SEHAG - Historic image processing (SEHAG)
Remote sensing is an established method to monitor ongoing processes in the geosystem. Retrieving information on the past requires historic documents, therefore, old photographs are used extensively in cultural heritage studies. For documenting change in the alpine landscape photos have largely been used qualitatively, with some exceptions of aerial photography for quantitative evaluation, e.g. of glacier extent and height. These approaches rely on a small number of images and the exterior orientation is determined in an only semiautomatic process, involving manual measurements. A fast, automatic, and reliable approach for the georeferencing of terrestrial historic photographs has so far not been investigated.
The (DFG/FWF) SEHAG research group aims to quantify changes in the geosystem since 1850, analyzed in time slices starting 1850, 1920, and 1980 up to now. Three alpine valleys with different elevation, exposition, and touristic development stages will be investigated: Kaunertal and Horlachtal in Austria, and Martelltal in Italy. Together with researchers from botany, geography, geology, hydrology, and meteorology the aim is to build a time series of photos, starting with historic terrestrial images from 1850, including aerial images from roughly 1950, and ending with the newest airborne laser scanning point clouds. These data sets will allow a quantitative analysis of the development of feature lines in the geosystem, including rock fall deposit boundary lines, snow extent on glaciers, distribution of vegetation patches, tree line, etc. The development of these features will then be related – if possible – to climate changes.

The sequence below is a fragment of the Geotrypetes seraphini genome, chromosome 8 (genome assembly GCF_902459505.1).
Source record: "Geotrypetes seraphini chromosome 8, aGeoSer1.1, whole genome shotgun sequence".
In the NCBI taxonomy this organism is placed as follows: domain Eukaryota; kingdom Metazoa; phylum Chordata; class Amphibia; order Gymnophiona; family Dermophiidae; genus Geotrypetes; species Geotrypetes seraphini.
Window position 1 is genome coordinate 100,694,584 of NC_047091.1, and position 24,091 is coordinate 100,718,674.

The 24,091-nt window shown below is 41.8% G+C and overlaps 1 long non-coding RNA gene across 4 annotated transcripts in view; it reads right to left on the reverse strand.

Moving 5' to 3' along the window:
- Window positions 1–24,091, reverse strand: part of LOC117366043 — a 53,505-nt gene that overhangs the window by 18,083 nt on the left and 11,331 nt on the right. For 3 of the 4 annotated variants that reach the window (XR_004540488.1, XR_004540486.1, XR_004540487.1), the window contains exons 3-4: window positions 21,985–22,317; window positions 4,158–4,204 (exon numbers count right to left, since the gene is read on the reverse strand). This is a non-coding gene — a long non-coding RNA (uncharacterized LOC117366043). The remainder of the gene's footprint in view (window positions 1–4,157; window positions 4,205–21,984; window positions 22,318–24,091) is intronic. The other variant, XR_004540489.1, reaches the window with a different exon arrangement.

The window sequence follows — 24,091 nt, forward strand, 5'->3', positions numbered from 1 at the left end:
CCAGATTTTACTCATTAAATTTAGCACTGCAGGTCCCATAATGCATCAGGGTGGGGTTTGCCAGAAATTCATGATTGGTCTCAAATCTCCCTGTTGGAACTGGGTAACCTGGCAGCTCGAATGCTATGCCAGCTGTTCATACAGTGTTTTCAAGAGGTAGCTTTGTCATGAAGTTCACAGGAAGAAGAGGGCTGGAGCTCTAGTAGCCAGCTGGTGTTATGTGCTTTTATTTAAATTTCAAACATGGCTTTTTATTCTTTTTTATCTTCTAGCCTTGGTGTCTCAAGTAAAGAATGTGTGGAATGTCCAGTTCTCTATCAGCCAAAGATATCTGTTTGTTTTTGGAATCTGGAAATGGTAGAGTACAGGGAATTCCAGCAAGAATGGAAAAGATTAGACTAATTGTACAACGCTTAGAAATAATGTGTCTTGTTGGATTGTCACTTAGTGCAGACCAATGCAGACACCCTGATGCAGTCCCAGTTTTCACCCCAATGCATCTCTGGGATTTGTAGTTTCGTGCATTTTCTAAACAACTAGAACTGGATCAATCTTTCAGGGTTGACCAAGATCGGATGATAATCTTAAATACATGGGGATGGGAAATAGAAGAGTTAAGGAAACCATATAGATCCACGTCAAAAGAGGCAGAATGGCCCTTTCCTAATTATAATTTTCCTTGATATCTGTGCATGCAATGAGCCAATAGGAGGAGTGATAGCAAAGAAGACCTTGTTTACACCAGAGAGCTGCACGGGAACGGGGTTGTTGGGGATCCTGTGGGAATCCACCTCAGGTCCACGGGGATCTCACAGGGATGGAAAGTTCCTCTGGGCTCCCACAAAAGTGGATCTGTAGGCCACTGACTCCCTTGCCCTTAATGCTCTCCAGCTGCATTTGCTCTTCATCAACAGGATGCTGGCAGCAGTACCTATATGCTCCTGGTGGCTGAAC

The aims of this subproject are to i) retrieve photos from archives and make them accessible to the research group, including the design of a metadata catalogue, ii) develop an automatic method to orient the images automatically, given the valley they were acquired in, iii) reconstruct relevant feature lines including quality measures, iv) orient image sets and derive a 3D terrain model for historic photos taken within a short time spans, v) develop terrain model and ortho photo time series from 1950 onwards using regular photo flights, and vi) integrate all data in a stable reference frame.
The automatic determination of the exterior and interior orientation of terrestrial images is based on the hypothesis, that the silhouette is unique within a valley. Using the silhouette as a line, but also a combinatorial approach using peak and saddle points (in the photo and from the terrain), will be investigated for the automatic georeferencing of the image. Monoplotting is the method for single image 3D reconstruction, exploiting the best available terrain model for the respective time. Computing and communicating accuracy figures for these reconstructions is highly important, as only significant changes shall be considered. Finally, for the stable reference frame current airborne laser scanning will be used.